HR & Management

Five steps to identify your own drivers of success

6 min read

19 January 2018

Author Susanne Jacobs sets out five steps that will allow leaders to identify their drivers of success and work out how best to utilise them.

With a new year comes renewed vigour for change and improvement. To make 2018 even more successful than the last. Maybe you want to get fitter or learn a new language, but when you have achieved your goals what will they do for you? What is the true value in pursuing each?

We face a great deal of media pressure depicting utopian versions of success. The perfect parent, the perfect body, the perfect career. But what is your perfect? We are all unique, with our own strengths, attributes and values. You’ll gain more from understanding your own drivers of success.

Research shows there are seven drivers of success. When our goals support these drivers our biological reward mechanism is triggered, spurring us on with energy and enthusiasm. Below are five of the drivers, which enable you to audit your existing goals and identify others that will build your ideal version of success.

1) Direction

We need a sense of direction and purpose that supports our core values, for any goal we set ourselves. A sense of meaning has been correlated not only to enhanced wellbeing but to longevity. The Okinawan community in Japan, studied by the Blue-Zones project, as one of the societies that lives measurably longer, have a word, “ikigai”. It means “the reason I get up in the morning”.

The Blue Zones project lists a sense of purpose as worth up to seven years of extra life expectancy. So what is your ikigai? What do you value – family, health….? How do your goals sustain these?

2) Inclusion

We are fundamentally social animals. We are not much good on our own and part of the reason we have risen to the top of the evolutionary tree has been our capacity for collaboration. Isolation and exclusion play havoc with our wellbeing.

How can you invest in your friends and family? Work can sometimes feel all-consuming to such an extent that we start to move away from the very people that really matter. If I could only give one piece of advice it would be to cherish connections. After all, when it’s all over the only thing that will really matter are these people.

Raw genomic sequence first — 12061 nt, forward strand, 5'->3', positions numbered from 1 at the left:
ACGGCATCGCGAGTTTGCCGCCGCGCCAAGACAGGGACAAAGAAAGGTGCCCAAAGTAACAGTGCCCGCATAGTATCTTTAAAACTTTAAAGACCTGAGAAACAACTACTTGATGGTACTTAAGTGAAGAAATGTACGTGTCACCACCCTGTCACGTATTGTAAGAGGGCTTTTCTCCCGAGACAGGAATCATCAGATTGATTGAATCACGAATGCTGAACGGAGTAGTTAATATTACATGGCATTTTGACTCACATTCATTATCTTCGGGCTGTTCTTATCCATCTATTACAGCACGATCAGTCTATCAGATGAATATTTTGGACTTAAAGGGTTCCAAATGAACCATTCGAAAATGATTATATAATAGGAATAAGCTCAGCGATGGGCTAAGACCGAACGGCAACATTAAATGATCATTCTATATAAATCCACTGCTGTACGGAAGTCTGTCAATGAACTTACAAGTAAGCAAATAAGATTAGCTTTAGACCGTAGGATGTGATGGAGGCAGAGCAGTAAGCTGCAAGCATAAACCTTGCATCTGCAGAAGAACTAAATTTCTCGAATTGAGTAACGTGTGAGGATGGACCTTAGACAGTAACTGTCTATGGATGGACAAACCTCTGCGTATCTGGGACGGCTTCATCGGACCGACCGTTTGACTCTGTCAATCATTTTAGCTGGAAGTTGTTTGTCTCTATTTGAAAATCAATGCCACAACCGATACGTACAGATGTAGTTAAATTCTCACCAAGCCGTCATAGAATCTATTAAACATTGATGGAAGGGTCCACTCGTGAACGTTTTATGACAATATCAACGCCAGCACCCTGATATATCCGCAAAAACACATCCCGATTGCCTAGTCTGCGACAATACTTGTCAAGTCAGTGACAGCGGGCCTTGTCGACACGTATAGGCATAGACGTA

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3) Voice and choice

We seek autonomy, choice and control. Do we have a voice, a say in how we manage our priorities or does life feel like someone else is in control? Are you able to balance both work and the world outside so that all the pieces of the puzzle are supported? If not, what can you do to change this? Every choice has a consequence but whilst you may not be able to control events, you can always exercise choice in your attitude and response to situations.

4) Reliability

To make sense of our environment our brain pattern matches and predicts what’s likely to happen every micro-second of each day. It allows us to respond appropriately to different events. But, when our sense of certainty and reliability is knocked we enter a neurological threat state. Change at work, financial worries and insecurity at home are just some of the things that can increase ambiguity. What do you need to make more secure?

5) Stretch

We need to adapt to survive. Let’s face it, if evolution didn’t happy Darwin would not have had much to write about. We are neurologically rewarded for the effort we put into anything worthwhile. When we step outside our comfort zone, push ourselves to reach new limits it feels great. So once you have your goals seize the opportunity to use your drivers of success to achieve them. Make each step towards the ultimate prize realistic and achievable and just a little bit uncomfortable.

Take a look at your goals against each of these drivers of success. Adjust them, add to them or delete them. And above all, be true to what really matters to you and you will find your own path to success.

Susanne Jacobs is author of DRIVERS (£14.99, Panoma Press)


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